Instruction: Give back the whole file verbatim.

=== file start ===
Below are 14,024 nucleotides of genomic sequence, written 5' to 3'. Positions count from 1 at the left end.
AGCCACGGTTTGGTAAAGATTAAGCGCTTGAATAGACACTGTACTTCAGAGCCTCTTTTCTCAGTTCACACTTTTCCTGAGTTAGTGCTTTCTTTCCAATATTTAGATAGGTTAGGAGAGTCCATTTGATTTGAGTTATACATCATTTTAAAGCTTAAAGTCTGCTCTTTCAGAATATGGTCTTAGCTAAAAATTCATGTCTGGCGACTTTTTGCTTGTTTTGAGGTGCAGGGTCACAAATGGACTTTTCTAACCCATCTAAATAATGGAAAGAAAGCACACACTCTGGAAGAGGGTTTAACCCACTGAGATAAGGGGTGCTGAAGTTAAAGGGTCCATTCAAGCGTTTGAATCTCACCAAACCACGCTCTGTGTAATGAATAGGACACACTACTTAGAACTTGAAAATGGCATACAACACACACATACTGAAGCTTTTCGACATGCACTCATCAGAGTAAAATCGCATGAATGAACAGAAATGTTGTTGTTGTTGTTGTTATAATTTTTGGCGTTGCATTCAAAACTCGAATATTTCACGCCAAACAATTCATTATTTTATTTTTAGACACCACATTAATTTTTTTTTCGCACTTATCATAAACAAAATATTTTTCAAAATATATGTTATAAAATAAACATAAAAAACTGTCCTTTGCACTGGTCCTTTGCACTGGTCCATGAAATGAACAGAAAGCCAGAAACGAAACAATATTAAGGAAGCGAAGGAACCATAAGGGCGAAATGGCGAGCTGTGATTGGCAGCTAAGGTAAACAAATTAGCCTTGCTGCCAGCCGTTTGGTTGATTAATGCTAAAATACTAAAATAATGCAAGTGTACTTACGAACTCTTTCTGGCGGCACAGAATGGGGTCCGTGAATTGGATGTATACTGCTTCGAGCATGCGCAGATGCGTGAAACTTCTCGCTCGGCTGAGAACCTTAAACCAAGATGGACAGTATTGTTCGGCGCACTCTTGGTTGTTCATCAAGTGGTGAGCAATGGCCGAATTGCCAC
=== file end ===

Below are 14,024 nucleotides of genomic sequence, written 5' to 3'. Positions count from 1 at the left end.
AGCCACGGTTTGGTAAAGATTAAGCGCTTGAATAGACACTGTACTTCAGAGCCTCTTTTCTCAGTTCACACTTTTCCTGAGTTAGTGCTTTCTTTCCAATATTTAGATAGGTTAGGAGAGTCCATTTGATTTGAGTTATACATCATTTTAAAGCTTAAAGTCTGCTCTTTCAGAATATGGTCTTAGCTAAAAATTCATGTCTGGCGACTTTTTGCTTGTTTTGAGGTGCAGGGTCACAAATGGACTTTTCTAACCCATCTAAATAATGGAAAGAAAGCACACACTCTGGAAGAGGGTTTAACCCACTGAGATAAGGGGTGCTGAAGTTAAAGGGTCCATTCAAGCGTTTGAATCTCACCAAACCACGCTCTGTGTAATGAATAGGACACACTACTTAGAACTTGAAAATGGCATACAACACACACATACTGAAGCTTTTCGACATGCACTCATCAGAGTAAAATCGCATGAATGAACAGAAATGTTGTTGTTGTTGTTGTTATAATTTTTGGCGTTGCATTCAAAACTCGAATATTTCACGCCAAACAATTCATTATTTTATTTTTAGACACCACATTAATTTTTTTTTCGCACTTATCATAAACAAAATATTTTTCAAAATATATGTTATAAAATAAACATAAAAAACTGTCCTTTGCACTGGTCCTTTGCACTGGTCCATGAAATGAACAGAAAGCCAGAAACGAAACAATATTAAGGAAGCGAAGGAACCATAAGGGCGAAATGGCGAGCTGTGATTGGCAGCTAAGGTAAACAAATTAGCCTTGCTGCCAGCCGTTTGGTTGATTAATGCTAAAATACTAAAATAATGCAAGTGTACTTACGAACTCTTTCTGGCGGCACAGAATGGGGTCCGTGAATTGGATGTATACTGCTTCGAGCATGCGCAGATGCGTGAAACTTCTCGCTCGGCTGAGAACCTTAAACCAAGATGGACAGTATTGTTCGGCGCACTCTTGGTTGTTCATCAAGTGGTGAGCAATGGCCGAATTGCCAC